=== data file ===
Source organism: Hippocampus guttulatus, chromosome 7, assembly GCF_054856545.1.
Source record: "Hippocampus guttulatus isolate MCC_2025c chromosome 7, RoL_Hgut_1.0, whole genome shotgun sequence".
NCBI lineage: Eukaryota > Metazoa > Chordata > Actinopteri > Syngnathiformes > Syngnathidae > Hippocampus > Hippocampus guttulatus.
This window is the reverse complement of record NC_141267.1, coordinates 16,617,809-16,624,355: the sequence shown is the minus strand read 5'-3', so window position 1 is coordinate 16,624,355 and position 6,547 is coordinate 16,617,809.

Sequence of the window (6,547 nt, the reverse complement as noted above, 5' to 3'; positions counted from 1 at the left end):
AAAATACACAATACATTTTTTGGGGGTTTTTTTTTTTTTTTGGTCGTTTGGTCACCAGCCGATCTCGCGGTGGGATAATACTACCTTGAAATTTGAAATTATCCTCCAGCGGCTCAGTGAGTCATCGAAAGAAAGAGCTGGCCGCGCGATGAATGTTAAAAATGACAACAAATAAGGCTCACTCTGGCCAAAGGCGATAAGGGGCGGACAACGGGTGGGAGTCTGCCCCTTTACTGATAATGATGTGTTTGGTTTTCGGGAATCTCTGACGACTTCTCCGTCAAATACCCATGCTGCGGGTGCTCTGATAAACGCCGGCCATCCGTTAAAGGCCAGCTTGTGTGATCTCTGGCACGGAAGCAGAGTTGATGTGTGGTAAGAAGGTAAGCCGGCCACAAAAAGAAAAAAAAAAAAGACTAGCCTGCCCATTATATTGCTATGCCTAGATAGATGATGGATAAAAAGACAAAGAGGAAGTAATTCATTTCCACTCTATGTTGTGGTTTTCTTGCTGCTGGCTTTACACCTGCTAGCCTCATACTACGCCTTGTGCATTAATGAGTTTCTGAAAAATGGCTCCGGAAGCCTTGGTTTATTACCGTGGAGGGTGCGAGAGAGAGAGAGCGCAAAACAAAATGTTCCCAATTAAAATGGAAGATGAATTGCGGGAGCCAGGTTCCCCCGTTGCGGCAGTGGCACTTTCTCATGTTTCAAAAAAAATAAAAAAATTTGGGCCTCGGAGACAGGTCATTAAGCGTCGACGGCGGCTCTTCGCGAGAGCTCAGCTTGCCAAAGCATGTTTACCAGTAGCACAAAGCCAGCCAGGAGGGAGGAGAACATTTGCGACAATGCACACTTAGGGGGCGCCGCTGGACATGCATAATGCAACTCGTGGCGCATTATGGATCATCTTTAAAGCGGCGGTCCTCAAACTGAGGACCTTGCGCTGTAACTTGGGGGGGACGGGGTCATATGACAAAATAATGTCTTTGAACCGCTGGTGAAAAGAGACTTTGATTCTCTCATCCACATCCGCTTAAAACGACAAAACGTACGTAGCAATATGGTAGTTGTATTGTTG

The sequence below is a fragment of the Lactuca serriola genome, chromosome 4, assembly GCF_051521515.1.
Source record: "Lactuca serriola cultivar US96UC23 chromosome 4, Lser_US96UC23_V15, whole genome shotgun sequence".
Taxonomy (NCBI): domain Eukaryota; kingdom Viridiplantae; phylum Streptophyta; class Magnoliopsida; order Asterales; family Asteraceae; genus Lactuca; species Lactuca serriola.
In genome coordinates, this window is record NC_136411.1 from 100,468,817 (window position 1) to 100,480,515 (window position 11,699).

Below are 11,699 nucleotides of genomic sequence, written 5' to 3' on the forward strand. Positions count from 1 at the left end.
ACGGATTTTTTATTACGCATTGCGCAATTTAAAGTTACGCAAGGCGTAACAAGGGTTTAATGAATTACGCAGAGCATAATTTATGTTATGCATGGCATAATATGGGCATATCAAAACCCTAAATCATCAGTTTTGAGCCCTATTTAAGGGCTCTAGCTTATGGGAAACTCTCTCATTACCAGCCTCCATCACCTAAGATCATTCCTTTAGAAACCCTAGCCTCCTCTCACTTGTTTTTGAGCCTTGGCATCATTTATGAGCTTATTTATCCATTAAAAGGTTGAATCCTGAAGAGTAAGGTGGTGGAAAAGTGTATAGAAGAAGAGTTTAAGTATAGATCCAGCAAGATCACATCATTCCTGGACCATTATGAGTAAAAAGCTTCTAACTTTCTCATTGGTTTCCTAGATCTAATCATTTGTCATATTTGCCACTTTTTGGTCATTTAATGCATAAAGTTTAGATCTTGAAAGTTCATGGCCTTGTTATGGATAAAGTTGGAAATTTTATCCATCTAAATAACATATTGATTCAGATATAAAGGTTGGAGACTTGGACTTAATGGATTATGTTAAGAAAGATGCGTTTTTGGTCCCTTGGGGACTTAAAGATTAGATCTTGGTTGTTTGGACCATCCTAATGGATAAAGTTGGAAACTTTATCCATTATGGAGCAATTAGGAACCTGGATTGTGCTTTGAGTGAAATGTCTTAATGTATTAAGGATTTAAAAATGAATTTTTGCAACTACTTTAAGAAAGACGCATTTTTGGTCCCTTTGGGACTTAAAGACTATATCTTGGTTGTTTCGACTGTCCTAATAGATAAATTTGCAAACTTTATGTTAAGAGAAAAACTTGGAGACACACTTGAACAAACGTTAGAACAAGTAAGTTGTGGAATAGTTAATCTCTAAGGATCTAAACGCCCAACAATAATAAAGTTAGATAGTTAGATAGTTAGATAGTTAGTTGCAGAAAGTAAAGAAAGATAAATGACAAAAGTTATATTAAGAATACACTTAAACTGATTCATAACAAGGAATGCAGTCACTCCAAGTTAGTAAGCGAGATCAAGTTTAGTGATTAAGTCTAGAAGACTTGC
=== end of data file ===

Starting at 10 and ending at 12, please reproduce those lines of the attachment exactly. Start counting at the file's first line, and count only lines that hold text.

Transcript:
In genome coordinates, this window is record NC_136411.1 from 100,468,817 (window position 1) to 100,480,515 (window position 11,699).

Below are 11,699 nucleotides of genomic sequence, written 5' to 3' on the forward strand. Positions count from 1 at the left end.
ACGGATTTTTTATTACGCATTGCGCAATTTAAAGTTACGCAAGGCGTAACAAGGGTTTAATGAATTACGCAGAGCATAATTTATGTTATGCATGGCATAATATGGGCATATCAAAACCCTAAATCATCAGTTTTGAGCCCTATTTAAGGGCTCTAGCTTATGGGAAACTCTCTCATTACCAGCCTCCATCACCTAAGATCATTCCTTTAGAAACCCTAGCCTCCTCTCACTTGTTTTTGAGCCTTGGCATCATTTATGAGCTTATTTATCCATTAAAAGGTTGAATCCTGAAGAGTAAGGTGGTGGAAAAGTGTATAGAAGAAGAGTTTAAGTATAGATCCAGCAAGATCACATCATTCCTGGACCATTATGAGTAAAAAGCTTCTAACTTTCTCATTGGTTTCCTAGATCTAATCATTTGTCATATTTGCCACTTTTTGGTCATTTAATGCATAAAGTTTAGATCTTGAAAGTTCATGGCCTTGTTATGGATAAAGTTGGAAATTTTATCCATCTAAATAACATATTGATTCAGATATAAAGGTTGGAGACTTGGACTTAATGGATTATGTTAAGAAAGATGCGTTTTTGGTCCCTTGGGGACTTAAAGATTAGATCTTGGTTGTTTGGACCATCCTAATGGATAAAGTTGGAAACTTTATCCATTATGGAGCAATTAGGAACCTGGATTGTGCTTTGAGTGAAATGTCTTAATGTATTAAGGATTTAAAAATGAATTTTTGCAACTACTTTAAGAAAGACGCATTTTTGGTCCCTTTGGGACTTAAAGACTATATCTTGGTTGTTTCGACTGTCCTAATAGATAAATTTGCAAACTTTATGTTAAGAGAAAAACTTGGAGACACACTTGAACAAACGTTAGAACAAGTAAGTTGTGGAATAGTTAATCTCTAAGGATCTAAACGCCCAACAATAATAAAGTTAGATAGTTAGATAGTTAGATAGTTAGTTGCAGAAAGTAAAGAAAGATAAATGACAAAAGTTATATTAAGAATACACTTAAACTGATTCATAACAAGGAATGCAGTCACTCCAAGTTAGTAAGCGAGATCAAGTTTAGTGATTAAGTCTAGAAGACTTGC